Boat Diving Terminology
As a SCUBA diver there are many ways to access the underwater world. Depending on the dive site location, you can access a dive site from; a beach, pier, pontoon or, most commonly, from a boat. Generally, smaller boats access close to shore locations, larger open plan dive boats – similar to the boats used by Crystal Dive– are used for day trips, and the larger live-a-board style boats are used for periods of a few days or several weeks.
Getting to know the correct terminology and parts of a boat is important for both new and experienced divers alike. It reduces any possible confusion in dive briefings with an added benefit to help understand the correct direction when diving on a Wreck.
The Boat Has Left The Port
Port and starboard are nautical terms for left and right, respectively. Port is the left-hand side of or direction from a vessel, facing forward. Starboard is the right-hand side, facing forward. Since port and starboard never change, they are unambiguous references that are not relative to the observer, thus reducing confusion.
The term starboard derives from the Old English steorbord, meaning the side on which the ship is steered. Before ships had rudders on their centrelines, they were steered with a steering oar at the stern (back) of the ship and, because more people are right-handed, on the right-hand side of it. The term is similar with the Old Norse stýri (rudder) and borð (side of a ship). Since the steering oar was on the right side of the boat, it would tie up at wharf on the other side. Hence the left side was called port.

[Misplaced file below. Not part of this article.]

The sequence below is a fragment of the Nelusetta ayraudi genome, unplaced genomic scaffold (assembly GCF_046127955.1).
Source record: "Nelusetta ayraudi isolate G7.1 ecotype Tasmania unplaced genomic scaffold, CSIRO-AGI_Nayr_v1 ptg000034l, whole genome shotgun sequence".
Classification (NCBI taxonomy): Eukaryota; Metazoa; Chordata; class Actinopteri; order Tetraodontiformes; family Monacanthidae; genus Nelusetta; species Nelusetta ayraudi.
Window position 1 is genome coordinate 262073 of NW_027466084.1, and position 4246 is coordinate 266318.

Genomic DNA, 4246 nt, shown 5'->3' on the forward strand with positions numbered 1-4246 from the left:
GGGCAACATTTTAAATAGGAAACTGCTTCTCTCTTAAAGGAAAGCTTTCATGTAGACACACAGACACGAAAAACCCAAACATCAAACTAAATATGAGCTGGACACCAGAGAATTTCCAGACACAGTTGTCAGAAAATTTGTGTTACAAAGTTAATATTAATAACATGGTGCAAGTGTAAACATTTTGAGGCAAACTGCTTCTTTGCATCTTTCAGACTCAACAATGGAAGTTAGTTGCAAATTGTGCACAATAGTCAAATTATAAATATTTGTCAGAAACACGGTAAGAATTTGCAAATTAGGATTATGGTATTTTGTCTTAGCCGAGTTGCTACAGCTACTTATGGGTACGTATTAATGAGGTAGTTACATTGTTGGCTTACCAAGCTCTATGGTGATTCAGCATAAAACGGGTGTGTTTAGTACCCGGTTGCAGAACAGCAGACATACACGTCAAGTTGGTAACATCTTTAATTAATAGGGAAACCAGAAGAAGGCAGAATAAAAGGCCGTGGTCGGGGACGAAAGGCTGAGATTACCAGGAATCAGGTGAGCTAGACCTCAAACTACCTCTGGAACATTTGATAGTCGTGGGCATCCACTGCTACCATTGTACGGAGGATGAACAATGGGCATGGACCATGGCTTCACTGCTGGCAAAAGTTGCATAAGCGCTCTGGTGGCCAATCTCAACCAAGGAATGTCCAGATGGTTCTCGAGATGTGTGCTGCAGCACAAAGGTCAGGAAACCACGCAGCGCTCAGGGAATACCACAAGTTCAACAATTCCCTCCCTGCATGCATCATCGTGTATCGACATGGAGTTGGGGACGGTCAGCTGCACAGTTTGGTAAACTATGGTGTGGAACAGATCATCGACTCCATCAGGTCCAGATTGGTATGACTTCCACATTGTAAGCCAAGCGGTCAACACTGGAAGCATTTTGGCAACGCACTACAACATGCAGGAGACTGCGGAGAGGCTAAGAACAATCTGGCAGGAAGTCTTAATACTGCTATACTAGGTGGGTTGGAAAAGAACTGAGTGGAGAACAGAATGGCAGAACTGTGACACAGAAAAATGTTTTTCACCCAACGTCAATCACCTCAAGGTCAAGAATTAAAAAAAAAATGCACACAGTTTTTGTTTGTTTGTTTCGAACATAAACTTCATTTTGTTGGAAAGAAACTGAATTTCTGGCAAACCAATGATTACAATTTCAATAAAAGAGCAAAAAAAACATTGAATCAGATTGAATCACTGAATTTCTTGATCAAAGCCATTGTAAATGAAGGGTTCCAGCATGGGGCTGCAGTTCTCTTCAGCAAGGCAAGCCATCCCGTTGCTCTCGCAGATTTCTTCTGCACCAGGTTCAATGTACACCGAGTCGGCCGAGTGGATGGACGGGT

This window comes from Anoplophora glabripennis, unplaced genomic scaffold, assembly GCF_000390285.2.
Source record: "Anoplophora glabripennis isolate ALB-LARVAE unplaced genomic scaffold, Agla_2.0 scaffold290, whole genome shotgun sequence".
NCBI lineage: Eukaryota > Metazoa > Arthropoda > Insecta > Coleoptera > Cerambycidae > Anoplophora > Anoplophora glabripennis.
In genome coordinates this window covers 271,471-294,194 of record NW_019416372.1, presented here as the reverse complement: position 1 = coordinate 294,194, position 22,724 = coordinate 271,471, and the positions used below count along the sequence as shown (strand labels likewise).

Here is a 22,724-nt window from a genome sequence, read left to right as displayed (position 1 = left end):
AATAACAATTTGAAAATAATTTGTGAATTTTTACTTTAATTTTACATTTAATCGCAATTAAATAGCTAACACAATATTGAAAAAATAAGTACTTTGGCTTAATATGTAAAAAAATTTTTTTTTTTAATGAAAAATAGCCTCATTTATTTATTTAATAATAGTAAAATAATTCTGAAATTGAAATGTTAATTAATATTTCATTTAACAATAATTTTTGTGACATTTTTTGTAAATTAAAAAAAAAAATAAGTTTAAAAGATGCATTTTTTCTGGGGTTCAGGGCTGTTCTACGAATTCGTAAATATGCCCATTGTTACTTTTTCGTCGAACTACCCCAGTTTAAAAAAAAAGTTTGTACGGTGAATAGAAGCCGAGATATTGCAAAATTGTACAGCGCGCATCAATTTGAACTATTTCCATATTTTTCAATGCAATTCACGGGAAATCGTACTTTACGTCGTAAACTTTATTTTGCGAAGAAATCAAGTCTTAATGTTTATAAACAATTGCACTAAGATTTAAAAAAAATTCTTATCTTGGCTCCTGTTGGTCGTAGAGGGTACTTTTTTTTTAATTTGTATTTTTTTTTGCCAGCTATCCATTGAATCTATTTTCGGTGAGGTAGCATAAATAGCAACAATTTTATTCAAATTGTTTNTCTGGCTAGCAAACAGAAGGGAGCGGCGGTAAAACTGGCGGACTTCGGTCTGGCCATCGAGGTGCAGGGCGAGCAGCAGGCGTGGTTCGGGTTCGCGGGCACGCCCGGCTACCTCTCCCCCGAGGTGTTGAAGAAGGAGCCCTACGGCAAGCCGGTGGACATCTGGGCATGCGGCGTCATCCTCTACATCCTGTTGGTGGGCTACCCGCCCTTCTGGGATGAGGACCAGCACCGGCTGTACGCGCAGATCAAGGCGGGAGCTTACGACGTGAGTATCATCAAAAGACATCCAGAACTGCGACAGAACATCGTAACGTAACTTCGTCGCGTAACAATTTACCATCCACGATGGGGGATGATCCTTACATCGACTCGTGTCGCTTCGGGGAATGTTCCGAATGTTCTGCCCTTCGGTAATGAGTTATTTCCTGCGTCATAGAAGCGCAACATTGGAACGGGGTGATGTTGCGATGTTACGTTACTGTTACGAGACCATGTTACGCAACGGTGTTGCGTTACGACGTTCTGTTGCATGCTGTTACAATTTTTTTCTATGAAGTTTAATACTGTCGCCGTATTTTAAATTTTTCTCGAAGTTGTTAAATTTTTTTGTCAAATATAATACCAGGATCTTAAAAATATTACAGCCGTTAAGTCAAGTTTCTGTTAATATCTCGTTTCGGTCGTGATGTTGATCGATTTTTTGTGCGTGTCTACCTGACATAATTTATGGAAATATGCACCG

Formerly larboard was used instead of port. This is from Middle-English ladebord and the term lade is related to the modern load. Larboard sounds similar to starboard and in 1844 the Royal Navy ordered that port be used instead.
People who are unfamiliar with boating terms often confuse the words ‘starboard’ and ‘port’. To help people memorise these terms there are a few snazzy ways to remember which way is which. If you are facing the front of the boat then port is on the left hand side.
There are four letters in the word port and also in the word left. By process of elimination, it would mean that starboard is on the right. Another neat way to remember is by the phrase ‘the boat has left the port’… I’ll let you be the judge of what that means!
Bow & Stern
The front and back of the boat are slightly easier to remember. Stern, being the back portion of the boat, can be compared to ones backside, referring to sitting down on your stern. The word stern originated from old Norse stjórn meaning ‘steering’.
The front portion of the boat is known as the bow, originating from the middle Dutch word boech. The front of the boat is always the narrowest section, so the word shorter word bow (compared to stern) can be linked to the front section.
Now that you are well versed in boat terminology, may your first or next boat diving experience be a little less confusing than otherwise.
Author: Niek Van Riel (PADI DM #344046)